1953 - Maggies and Austers.
In 1953 Derek Wright was still the Chief Flying Instructor (CFI) with the Denham Flying Club. Derek and his wife were living with his mother-in-law in Sutton which meant a long commute to and from work each day. The availability of housing in post-war Britain was very limited. Planning permission was sought and granted to place a caravan for his use. It was sited on the side of a field which is now a car park adjoining the north side of the aerodrome. Derek and his wife lived there until he left Denham. He was of course known as Wilbur to his friends in honour of the famous American pioneer.
It was not long before the flying school needed another instructor and Derek was joined by Eric Pope and his wife Yvonne. They too needed somewhere to live so a second caravan was permitted, being placed near the first. A shortage of hangarage for aircraft was becoming apparent, so planning permission for two portable hangars was applied for but refused. However, permission was granted for the building of a second bungalow intended to replace the caravans eventually, but this was never to be built as the development of the aerodrome moved forward.
The aircraft used by the flying school were Miles Magisters and Austers. Both types had a tail wheel rather than the later design of a nose wheel, these possibly requiring more skill when learning to fly. These aircraft had varied histories, for example Miles M14A Hawk Trainer Mk III, G-AJZH, had been purchased from its original private owner by the Denham Aero Club on 9 December 1949 and was transferred to the Denham Flying Club on its formation on 30 April 1951. It was to fly with the club until being written off in an accident at Nuthampstead in Hertfordshire in January 1958.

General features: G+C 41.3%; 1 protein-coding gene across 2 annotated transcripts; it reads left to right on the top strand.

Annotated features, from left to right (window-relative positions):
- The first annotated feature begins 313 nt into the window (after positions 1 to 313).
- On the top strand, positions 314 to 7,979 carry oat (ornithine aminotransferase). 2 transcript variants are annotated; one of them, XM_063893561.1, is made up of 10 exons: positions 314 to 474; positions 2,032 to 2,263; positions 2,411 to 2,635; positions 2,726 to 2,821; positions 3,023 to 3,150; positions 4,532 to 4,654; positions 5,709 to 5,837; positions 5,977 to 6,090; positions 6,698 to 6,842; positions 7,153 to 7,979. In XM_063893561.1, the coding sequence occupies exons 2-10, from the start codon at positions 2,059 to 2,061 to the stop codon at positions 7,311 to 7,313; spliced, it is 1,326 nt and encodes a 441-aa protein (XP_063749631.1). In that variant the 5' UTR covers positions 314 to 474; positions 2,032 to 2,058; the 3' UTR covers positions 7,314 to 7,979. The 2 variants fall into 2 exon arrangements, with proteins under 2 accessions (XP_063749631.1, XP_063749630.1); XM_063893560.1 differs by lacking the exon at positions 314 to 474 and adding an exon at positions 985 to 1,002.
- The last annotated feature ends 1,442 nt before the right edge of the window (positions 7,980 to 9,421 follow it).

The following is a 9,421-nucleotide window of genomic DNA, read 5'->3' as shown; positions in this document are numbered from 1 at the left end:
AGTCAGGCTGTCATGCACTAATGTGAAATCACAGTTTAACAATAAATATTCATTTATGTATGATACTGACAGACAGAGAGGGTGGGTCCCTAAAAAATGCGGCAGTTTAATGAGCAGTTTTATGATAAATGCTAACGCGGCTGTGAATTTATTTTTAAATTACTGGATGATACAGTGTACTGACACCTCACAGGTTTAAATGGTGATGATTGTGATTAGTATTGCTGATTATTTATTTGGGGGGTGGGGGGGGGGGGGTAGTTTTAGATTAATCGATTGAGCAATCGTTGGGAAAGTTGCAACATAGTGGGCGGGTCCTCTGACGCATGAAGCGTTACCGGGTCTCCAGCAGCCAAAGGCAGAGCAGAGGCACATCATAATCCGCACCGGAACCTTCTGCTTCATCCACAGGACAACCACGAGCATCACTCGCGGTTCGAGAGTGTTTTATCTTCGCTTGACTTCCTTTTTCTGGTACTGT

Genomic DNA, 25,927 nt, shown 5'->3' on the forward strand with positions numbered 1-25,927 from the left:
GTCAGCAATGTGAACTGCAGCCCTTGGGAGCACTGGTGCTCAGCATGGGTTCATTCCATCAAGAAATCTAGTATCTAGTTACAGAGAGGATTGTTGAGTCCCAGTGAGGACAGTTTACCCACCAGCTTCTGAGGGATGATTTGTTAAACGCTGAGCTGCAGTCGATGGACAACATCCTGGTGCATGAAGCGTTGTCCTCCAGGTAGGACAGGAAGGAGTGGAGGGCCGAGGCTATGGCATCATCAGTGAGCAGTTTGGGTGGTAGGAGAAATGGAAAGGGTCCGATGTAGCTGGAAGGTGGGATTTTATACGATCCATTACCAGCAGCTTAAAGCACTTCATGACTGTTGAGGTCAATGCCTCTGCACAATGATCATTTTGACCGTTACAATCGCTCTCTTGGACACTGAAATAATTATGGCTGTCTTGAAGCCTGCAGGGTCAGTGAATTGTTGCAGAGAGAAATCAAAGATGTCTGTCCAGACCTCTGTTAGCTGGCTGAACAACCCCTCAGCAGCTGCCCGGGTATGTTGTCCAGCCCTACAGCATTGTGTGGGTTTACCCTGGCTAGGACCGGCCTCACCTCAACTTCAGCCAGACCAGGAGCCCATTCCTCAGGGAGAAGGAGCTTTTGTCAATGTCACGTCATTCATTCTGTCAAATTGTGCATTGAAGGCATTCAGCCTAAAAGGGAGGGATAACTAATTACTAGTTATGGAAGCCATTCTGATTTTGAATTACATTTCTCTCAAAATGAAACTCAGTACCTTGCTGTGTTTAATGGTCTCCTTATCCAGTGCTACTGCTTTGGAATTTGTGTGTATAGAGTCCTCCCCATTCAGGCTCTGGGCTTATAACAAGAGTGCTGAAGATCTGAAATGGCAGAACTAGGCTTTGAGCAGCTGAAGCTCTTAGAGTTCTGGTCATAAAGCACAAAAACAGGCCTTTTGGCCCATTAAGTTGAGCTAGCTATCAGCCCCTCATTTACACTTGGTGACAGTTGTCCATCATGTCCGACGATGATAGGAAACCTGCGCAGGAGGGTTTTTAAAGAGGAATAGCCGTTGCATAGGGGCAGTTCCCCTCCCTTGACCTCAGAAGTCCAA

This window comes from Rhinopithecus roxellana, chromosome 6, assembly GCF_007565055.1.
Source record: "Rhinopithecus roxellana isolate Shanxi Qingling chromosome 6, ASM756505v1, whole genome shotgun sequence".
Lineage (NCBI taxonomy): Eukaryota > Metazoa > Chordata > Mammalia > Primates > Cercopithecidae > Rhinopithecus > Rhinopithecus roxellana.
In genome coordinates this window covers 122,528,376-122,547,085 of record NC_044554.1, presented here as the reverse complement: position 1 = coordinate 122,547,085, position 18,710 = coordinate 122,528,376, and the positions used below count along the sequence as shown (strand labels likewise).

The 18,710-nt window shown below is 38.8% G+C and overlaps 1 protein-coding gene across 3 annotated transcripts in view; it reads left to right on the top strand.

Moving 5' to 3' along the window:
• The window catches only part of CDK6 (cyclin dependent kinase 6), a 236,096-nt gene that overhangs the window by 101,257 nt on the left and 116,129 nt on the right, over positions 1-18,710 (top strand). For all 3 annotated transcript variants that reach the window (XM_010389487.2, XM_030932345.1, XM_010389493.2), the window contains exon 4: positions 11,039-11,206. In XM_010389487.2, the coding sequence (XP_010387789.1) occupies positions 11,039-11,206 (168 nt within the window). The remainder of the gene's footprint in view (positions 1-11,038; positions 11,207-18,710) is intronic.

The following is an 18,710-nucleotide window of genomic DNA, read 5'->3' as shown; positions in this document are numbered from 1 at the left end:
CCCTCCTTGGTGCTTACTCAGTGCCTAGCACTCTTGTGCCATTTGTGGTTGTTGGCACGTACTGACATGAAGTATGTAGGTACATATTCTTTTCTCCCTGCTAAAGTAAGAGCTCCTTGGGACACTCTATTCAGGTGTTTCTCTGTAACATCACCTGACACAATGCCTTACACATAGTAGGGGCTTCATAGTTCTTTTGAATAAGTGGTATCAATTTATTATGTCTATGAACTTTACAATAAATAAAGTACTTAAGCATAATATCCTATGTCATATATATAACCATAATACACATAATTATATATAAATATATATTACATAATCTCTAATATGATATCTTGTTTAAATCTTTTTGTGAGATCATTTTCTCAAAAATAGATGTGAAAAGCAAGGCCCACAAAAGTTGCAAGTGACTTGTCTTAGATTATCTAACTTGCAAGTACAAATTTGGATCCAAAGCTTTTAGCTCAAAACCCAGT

A second Miles Hawk Trainer, G-AFBS had a much longer career. Built in 1937 the aircraft had been used by Phillips and Powis Aircraft Ltd and requisitioned by the Royal Air Force in November 1940. It was purchased by the Airways Aero Club at Denham on 23 June 1948, then transferred to the Denham Flying Club on 4 October 1952. Here it was to remain for the next eleven years before being purchased by a private owner in July 1963. One year later, the aircraft was acquired by a second pivate owner, who was to donate it to the Imperial War Museum at Duxford, where it is still on exhibition in a wartime RAF colour scheme today.
As already noted, several Austers were also to be used by the Denham Flying Club, one of the longest serving of these being G-AIPS, an Auster J4 Archer. Originally built in 1947, the aircraft had had one private owner before being purchased by a Miss Elsie Irene Kidner of Chalfont St Giles in June of 1948. She based her aircraft at Denham and had an agreement that it could be used by the club, a happy arrangement that was to continue until April 1959, when the aircraft was finally withdrawn from use and grounded.
Also this year, planning permission was granted for Hawksridge House to continue to operate as a social club, while the Denham Flying Club operated from the wooden club house adjacent to it having moved out of Hawksridge due to lack of space. The Hawksridge club continued to have a rather chequered career for some years to come. With the development of these businesses and the increase in interest in post-war flying the aerodrome needed more management time than Myles Bickerton was able to give it. A new figure was about to take control of the aerodrome and put the site onto a sound business footing as will be related next.